As speculation grows about the timing of Bob Zoellick’s departure announcement, it’s time to reflect on the process, and on the qualifications for his successor, independently of speculation on good or bad potential candidates.
In June 2007 the Executive Directors of the World Bank should have set in place their own oversight mechanisms, and procedures for evaluating Zoellick’s performance, and that of his management team. They didn’t do that.
A way to start would have been to get the a baseline measure of his skills as a manager and leader, from what he had done before in his long years in the US government, and his brief stints at Goldman Sachs and Fannie Mae. They didn’t do that.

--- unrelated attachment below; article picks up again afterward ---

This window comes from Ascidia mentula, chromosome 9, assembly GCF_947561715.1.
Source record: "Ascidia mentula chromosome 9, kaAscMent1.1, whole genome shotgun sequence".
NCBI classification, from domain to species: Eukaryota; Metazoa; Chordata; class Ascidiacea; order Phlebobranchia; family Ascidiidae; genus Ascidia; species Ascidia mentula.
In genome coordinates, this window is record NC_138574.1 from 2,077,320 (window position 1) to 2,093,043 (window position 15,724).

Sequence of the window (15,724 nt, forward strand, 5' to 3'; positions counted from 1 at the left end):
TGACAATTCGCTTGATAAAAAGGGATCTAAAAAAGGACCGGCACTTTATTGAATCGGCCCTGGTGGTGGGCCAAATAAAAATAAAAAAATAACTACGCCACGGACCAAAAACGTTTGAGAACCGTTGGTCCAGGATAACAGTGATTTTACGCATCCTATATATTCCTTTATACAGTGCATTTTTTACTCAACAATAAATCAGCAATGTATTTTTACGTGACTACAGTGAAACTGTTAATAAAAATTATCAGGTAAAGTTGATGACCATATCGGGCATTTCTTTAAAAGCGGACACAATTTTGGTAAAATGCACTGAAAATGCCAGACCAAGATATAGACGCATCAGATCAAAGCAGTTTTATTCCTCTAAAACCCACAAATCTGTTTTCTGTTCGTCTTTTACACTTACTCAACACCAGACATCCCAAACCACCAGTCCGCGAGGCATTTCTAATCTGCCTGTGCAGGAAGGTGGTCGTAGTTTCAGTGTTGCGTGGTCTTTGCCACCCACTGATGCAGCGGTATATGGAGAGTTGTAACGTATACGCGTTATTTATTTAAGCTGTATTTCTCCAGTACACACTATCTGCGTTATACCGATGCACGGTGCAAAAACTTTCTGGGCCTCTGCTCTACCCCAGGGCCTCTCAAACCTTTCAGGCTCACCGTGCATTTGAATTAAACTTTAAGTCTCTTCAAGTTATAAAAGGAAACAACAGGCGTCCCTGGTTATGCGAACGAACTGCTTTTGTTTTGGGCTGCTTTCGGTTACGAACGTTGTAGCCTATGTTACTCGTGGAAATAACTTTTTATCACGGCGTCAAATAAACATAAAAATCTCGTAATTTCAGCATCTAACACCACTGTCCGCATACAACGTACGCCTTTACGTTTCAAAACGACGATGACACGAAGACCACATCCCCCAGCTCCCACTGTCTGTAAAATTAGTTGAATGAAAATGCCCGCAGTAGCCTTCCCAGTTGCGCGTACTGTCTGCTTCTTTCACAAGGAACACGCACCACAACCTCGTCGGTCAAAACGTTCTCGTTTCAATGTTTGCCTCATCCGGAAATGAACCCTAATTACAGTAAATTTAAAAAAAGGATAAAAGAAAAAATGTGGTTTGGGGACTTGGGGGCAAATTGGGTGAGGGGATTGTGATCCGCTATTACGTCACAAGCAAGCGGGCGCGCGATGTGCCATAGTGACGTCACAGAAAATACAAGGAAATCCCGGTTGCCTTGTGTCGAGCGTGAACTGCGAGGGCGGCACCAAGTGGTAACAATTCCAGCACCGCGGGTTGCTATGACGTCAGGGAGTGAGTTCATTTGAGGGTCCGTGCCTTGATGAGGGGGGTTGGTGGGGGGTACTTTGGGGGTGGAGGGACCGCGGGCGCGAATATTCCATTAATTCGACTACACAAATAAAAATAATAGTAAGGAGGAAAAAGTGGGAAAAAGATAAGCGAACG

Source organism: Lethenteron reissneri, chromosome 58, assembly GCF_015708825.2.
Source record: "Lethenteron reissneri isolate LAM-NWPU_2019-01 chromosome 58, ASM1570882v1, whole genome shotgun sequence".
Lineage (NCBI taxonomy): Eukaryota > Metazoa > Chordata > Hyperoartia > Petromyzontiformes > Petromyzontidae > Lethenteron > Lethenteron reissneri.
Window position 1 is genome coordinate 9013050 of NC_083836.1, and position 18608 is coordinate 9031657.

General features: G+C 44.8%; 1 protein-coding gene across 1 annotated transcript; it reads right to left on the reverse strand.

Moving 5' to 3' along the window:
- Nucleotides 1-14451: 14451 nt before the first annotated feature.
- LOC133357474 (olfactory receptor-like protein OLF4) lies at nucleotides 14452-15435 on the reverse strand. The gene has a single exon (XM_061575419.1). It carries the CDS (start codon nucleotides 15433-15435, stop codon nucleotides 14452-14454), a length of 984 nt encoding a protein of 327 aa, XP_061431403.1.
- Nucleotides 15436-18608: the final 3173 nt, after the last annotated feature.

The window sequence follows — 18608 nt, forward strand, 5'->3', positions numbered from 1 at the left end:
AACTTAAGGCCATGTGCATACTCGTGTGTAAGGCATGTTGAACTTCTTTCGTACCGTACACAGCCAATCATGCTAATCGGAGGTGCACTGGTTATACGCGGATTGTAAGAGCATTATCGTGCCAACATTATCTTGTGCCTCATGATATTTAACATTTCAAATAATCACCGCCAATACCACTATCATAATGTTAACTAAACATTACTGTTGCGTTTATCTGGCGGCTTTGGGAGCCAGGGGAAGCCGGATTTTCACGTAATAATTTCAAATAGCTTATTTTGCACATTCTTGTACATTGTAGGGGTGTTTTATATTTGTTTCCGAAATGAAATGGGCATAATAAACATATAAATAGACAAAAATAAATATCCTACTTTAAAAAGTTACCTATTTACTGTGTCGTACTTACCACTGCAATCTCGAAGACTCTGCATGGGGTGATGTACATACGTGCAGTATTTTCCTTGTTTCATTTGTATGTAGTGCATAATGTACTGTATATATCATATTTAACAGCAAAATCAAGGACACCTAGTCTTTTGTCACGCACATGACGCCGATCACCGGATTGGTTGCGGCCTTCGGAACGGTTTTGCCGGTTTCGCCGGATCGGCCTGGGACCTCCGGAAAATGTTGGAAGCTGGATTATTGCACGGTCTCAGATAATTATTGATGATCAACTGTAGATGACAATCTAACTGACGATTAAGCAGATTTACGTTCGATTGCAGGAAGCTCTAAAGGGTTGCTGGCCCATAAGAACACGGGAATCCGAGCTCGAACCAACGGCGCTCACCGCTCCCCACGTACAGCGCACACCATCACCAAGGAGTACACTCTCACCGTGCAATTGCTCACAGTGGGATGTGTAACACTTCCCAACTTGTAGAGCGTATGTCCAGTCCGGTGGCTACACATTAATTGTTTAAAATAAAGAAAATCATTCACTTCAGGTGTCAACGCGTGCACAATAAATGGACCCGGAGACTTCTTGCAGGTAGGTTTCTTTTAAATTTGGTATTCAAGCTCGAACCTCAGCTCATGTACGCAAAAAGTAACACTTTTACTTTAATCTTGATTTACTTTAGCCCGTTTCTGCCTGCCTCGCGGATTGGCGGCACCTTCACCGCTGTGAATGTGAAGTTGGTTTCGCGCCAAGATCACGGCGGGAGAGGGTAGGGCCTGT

They might also have agreed on a private annual feedback process from Board members, based on input from staff, senior colleagues, and clients on their interactions with him. They didn’t do that.
In 2007 very few anticipated the Great Recession, and its impact on both rich and poor countries, but they could have asked Bob Zoellick for his vision of the future of the World Bank Group, and his ideas for leading the organization and its stakeholders–including the Executive Directors–toward that vision. They didn’t do that.
As Robert Zoellick prepares to move on, maybe, to use IDA tagline’s, “now is the time.”